Bill targets populist spending

Bill targets populist spending

Cabinet seeks more financial discipline

Authorities check the quality of rice stocks kept at a warehouse in Bangkok, as the cabinet was passing a proposed amendment aiming to ban future populist programmes like the rice-purchase scheme of Pheu Thai. (Photo by Seksan Rojjanametakun)
Authorities check the quality of rice stocks kept at a warehouse in Bangkok, as the cabinet was passing a proposed amendment aiming to ban future populist programmes like the rice-purchase scheme of Pheu Thai. (Photo by Seksan Rojjanametakun)

The cabinet yesterday approved a draft monetary and fiscal bill which includes controls on spending for populist policies. The move is aimed at preventing future fiscal problems and enhancing transparency in the state fiscal budget.

The act will form part of the new constitution. 

According to Finance Minister Apisak Tantivorawong, the bill aims to close a loophole that allows the government to squander cash in the state coffers on any populist purpose, eventually leading to fiscal problems.

One such example is the former government's rice-pledging scheme.

The Pheu Thai-led government subsidy, which pledged to buy paddies at prices 40-50% above market value, has cost 878 billion since its launch during the larger crop growing season for 2011-12. The scheme's total losses are estimated at 400-500 billion baht.

Political parties in previous years have raced to offer populist policies aimed at winning votes. The draft bill, if it comes into force, will strengthen Finance Ministry officials' ability to control budgets.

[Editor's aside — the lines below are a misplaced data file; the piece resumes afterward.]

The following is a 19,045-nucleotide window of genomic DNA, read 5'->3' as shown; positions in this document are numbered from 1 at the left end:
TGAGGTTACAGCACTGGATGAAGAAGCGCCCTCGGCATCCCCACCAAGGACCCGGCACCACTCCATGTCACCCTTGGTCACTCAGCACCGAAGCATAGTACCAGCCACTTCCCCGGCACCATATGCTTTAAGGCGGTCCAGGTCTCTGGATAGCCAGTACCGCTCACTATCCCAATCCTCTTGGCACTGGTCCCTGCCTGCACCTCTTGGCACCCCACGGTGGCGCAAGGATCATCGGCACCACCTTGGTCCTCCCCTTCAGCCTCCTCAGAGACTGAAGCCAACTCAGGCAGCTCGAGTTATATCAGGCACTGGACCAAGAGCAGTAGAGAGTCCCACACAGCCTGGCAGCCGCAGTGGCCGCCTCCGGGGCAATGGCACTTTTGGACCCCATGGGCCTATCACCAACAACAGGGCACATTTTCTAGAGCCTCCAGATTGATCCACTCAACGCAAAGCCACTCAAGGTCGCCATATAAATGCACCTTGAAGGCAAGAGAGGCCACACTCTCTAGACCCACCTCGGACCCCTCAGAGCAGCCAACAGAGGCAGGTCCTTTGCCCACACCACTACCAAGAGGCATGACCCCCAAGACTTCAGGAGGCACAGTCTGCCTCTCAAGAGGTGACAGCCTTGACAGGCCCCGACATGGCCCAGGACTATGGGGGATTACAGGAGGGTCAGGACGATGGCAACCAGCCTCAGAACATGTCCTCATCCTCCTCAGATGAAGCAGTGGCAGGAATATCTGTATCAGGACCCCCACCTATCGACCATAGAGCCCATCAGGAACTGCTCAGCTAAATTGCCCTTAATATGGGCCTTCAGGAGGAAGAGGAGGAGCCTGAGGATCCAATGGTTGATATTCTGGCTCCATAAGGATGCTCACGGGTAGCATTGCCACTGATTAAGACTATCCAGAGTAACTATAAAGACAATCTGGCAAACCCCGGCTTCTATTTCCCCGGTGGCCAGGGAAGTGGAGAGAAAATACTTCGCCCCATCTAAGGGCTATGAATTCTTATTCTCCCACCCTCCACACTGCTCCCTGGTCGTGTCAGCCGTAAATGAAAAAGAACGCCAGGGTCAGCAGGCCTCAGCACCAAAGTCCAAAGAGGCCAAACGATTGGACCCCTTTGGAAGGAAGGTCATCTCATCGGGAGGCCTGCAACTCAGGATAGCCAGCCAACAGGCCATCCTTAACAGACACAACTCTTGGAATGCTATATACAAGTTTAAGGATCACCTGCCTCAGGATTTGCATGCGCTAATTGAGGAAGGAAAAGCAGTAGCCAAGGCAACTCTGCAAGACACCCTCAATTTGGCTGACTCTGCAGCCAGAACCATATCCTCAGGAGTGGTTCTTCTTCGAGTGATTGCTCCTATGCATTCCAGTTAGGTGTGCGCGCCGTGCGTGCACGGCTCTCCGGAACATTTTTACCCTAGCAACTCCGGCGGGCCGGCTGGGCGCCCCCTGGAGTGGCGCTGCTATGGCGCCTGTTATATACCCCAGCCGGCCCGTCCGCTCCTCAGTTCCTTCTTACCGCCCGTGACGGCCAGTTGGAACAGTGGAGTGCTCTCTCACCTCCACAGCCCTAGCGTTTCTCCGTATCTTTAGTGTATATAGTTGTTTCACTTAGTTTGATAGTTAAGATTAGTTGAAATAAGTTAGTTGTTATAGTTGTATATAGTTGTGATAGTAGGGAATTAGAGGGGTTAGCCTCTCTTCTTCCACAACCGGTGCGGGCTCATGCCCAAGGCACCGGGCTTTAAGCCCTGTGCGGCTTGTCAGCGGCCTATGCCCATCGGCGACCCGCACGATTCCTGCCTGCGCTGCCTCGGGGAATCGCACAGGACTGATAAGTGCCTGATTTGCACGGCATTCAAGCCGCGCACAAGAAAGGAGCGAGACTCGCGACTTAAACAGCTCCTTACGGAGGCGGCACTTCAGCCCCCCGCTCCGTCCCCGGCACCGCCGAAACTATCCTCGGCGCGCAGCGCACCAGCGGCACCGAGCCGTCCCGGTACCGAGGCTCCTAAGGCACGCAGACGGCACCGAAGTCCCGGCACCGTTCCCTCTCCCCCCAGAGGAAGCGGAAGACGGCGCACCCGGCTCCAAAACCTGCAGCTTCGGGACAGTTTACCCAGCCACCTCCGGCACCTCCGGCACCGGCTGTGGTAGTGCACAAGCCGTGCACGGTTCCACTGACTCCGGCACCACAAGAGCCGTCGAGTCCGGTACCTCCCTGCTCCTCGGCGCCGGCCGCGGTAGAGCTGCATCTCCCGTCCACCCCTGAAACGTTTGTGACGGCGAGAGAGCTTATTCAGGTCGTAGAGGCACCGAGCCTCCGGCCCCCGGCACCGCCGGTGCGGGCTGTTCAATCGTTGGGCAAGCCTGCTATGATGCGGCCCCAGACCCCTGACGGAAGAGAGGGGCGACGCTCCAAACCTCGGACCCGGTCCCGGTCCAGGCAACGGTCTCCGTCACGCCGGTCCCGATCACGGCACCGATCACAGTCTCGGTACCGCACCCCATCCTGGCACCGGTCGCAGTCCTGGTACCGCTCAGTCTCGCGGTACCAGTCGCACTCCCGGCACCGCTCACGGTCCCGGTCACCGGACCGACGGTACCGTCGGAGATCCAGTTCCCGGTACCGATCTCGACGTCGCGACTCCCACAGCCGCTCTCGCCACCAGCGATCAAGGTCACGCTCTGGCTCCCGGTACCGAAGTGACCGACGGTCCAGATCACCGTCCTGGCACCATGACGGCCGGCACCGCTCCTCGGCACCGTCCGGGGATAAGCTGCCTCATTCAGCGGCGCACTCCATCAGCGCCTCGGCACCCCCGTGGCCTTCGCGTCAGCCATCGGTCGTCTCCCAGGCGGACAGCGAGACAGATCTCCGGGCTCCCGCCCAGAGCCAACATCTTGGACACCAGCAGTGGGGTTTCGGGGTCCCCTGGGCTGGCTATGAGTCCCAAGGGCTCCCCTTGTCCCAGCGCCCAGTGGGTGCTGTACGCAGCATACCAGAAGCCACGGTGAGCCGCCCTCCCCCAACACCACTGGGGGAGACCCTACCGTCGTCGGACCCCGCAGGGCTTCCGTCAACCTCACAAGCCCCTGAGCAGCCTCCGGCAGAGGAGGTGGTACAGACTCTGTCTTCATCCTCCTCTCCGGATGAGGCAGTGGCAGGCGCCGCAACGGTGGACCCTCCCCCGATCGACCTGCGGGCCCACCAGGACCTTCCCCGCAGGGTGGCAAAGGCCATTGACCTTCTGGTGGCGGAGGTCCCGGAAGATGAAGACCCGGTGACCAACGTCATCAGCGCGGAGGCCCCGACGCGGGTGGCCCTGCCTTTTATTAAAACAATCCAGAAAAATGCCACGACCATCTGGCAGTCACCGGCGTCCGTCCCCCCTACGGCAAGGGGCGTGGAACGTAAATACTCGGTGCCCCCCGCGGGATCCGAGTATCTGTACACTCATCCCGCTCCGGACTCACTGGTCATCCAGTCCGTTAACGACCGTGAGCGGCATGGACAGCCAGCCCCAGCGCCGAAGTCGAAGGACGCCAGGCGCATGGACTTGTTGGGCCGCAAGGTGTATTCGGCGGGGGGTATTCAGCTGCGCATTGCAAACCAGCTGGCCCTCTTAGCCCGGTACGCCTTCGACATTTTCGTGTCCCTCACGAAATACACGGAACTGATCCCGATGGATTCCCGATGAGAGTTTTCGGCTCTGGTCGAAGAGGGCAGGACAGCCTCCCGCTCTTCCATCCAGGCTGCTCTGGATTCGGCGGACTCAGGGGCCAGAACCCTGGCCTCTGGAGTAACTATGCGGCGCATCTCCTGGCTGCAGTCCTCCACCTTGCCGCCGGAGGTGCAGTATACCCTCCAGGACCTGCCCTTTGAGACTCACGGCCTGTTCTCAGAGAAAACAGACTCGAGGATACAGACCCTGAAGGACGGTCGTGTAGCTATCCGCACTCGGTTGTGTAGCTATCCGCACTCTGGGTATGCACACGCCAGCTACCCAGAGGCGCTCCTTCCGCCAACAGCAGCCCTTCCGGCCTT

Mr Apisak said initial discussion among related agencies had ended in agreement that off-budget expenses for the government should not exceed 5% of the fiscal budget, while the central budget set aside for emergencies and other necessities should not be above 3-4%. Debt repayment, in turn, should be 3% of the fiscal budget.

He said the draft bill would also entail high accounting standards and call for more budget allocation in remote areas to help villagers improve their quality of life.

The Council of State will be asked to further discuss the legislation, and the draft bill may require additional consultations from the Bank of Thailand, the National Economic and Social Development Board, the Budget Bureau and the Fiscal Policy Office.

Proposals to draft such a bill first arose after the 2007 constitution came into effect, when a lack of fiscal discipline set off alarm bells at the ministry.

In a related development, Mr Apisak said the cabinet yesterday had approved a draft bill on social enterprises which aims at encouraging large companies to support such organisations.

Under the bill, social enterprises would be exempt from paying corporate tax on condition that the organisation contributed at least 70% of its profits to social activities.

Parent companies that invest in social enterprises will be allowed to deduct their investment costs, financial costs and donations from their annual corporate tax burden.

The cabinet yesterday also agreed to amend the Small Industry Credit Guarantee Corporation Act to upgrade the Thai Credit Guarantee Corporation (TCG), a state-owned specialised financial institution under the supervision of the Finance Ministry, to provide wider financial services and greater loan access to small and medium-sized enterprises.

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